What is SSL and why should you care

22 Oct 2017 | Running a website

Since over about a year ago, I started to move most of my clients’ website to a better server and set up SSL for their website. It has also become my favourite subject whenever I spoke to clients or clients-to-be.

If you have been using the Internet long enough I’m almost certain you have come across the term “SSL”, though you may not have good idea what it is and why so many people are talking about it especially lately. I hope to do my part as a good netizen by sharing with you what I know about SSL and explain it to you in layman’s terms. Disclaimer upfront this is not a technical write-up, I won’t be telling you how to decide which SSL is best or how to set it up for your website. But I will explain to you why SSL matters and how SSL works. So sit back, get comfortable and read on!

What is SSL?

Since this post is about SSL, I should first explain what SSL is. SSL stands for Secure Socket Layers. A daunting name right? The only part you need to relate to is the term “layer” — It is indeed an extra layer that offers protection. Protection for what? Mostly websites.

A website that has SSL enabled has the word “HTTPS” at the beginning of its URL. If you don’t know what a URL is, let me know, I might just write another post about URL. So, a website that doesn’t have SSL enabled, will have a URL that starts with “HTTP” (without “S”) instead. And yes, you’ve guessed it right, the “S” stands for “secure”.

In Google’s book, a website that doesn’t have SSL enabled is considered not secure.

As an Internet user, when you visit a website that has SSL enabled, ie secure, you are assured that any information exchanged between your computer and the server that hosts the website is limited to your computer and the server’s access only. Anyone who tries to steal the information by intercepting the connection between your computer and the server will end up with strings of gibberish which they will not be able to decipher.

How does SSL work?

This is the fun part. I’m about to explain how SSL works by using an analogy that guarantees you the “aha” moment!

Remember the older days when we used to have telephones in the house? I’m talking about the phones that have dialer or dialpad on them, and a cord that connects to the wall socket. Rings the bell?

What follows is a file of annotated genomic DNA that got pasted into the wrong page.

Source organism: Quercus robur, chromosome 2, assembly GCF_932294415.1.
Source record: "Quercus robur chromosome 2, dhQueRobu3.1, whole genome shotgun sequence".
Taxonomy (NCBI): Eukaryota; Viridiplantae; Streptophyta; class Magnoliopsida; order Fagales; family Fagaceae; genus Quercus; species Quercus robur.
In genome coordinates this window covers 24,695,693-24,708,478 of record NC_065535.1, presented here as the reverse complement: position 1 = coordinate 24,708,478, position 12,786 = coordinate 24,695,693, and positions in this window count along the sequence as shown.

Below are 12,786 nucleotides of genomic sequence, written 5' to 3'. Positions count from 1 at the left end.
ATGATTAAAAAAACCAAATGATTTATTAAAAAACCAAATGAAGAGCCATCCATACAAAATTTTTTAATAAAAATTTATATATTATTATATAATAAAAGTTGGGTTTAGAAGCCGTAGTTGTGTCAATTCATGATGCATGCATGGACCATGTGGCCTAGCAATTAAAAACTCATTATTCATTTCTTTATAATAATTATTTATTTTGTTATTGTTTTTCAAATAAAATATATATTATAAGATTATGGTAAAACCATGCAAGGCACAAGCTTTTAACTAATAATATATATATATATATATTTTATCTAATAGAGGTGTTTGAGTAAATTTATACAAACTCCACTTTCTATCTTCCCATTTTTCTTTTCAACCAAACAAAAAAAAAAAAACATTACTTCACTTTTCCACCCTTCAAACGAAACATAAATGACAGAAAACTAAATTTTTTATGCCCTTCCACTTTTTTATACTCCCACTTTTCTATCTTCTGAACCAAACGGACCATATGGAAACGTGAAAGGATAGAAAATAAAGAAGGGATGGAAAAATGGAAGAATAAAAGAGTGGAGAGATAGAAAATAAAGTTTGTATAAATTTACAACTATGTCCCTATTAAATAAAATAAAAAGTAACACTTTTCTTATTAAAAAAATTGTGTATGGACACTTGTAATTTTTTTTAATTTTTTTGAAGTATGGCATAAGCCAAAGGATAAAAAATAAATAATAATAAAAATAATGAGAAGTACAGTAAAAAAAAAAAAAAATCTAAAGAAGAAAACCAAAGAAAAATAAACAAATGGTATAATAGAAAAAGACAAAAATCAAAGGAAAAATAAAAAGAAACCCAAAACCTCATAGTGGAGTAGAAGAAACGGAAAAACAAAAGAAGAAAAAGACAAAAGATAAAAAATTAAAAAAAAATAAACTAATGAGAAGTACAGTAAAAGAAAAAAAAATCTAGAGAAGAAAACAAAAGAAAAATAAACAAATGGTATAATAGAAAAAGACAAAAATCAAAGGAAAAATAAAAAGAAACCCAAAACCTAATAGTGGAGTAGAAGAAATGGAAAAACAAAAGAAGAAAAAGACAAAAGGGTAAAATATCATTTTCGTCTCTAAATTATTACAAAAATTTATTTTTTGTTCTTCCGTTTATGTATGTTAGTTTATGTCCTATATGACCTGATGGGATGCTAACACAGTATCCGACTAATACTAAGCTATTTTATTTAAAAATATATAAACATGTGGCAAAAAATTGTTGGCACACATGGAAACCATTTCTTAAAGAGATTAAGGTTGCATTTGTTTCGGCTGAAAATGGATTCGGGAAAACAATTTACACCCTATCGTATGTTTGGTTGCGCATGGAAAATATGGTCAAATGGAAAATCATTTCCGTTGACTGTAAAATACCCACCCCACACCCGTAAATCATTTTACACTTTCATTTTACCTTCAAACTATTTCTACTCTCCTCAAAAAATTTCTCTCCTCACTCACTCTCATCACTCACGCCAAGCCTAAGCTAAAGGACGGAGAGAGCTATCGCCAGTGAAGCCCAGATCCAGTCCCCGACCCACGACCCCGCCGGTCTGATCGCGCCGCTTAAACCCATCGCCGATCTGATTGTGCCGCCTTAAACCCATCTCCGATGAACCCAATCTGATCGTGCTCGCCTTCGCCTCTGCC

Some households had more than one of these in the house. For example, one in the living room, one in the bedroom. Most of the times these phones were connected to the same line, so when calls come in, people could pick up the call from either room. Which also means when someone was talking on the phone, another person could pick up the other phone to eavesdrop the conversation? (Admit it, most of us had done that!)

With this picture in mind, I shall start to explain how SSL works.

When you visit a website that is not secure, it would be like you using a phone that someone else could listen in through another phone. It’s that simple!

So, what happens when you visit a website that is secure? Imagine the following scenario:

The moment you pick up the phone, the caller says: “What language shall we use today?”

You reply: “We’ll use the F-language!”

The caller agrees and both of you carry on the conversation using coded language that only both of you can understand. Meanwhile, the eavesdropper who tries to listen in the conversation has no idea what you guys are talking about.

This is obviously an over-simplified explanation. You may ask what if the eavesdropper actually understands the language. In the real world situation, a much more complex algorithm would be used to jumble up the information exchanged between two parties, to the extend the eavesdropper may take years to decode the information. Long enough to call it secure so there is no need to make the phone self-destruct after 5 seconds.

How to tell if a website is secure or not?

As mentioned above, just by looking at the URL you can already tell if the website is secure or not.

If the URL starts with HTTP it means the website is not secure. Any information you submit through the website could be stolen and misused by ill-intentioned 3rd party. If you are using Google Chrome, you may see the following warning:

Google Chrome warning: Not Secure

If the URL starts with HTTPS it means the website is secure. Once again, if you are using Google Chrome, you will see the green padlock:

Google Chrome: Green padlock

Is SSL really important?

Is SSL really important? This depends on what standpoint you are looking from.

If you are looking at it as an Internet user, and you are visiting a website that is not secure, you need to fill in an inquiry form, the form requires you to fill in too much confidential information like NRIC number, phone number and home address (a lot of Singaporean websites like to ask that, even when the information is not really needed!) Such information that you share with the website can possibly be obtained by unintended parties. How do you feel about that?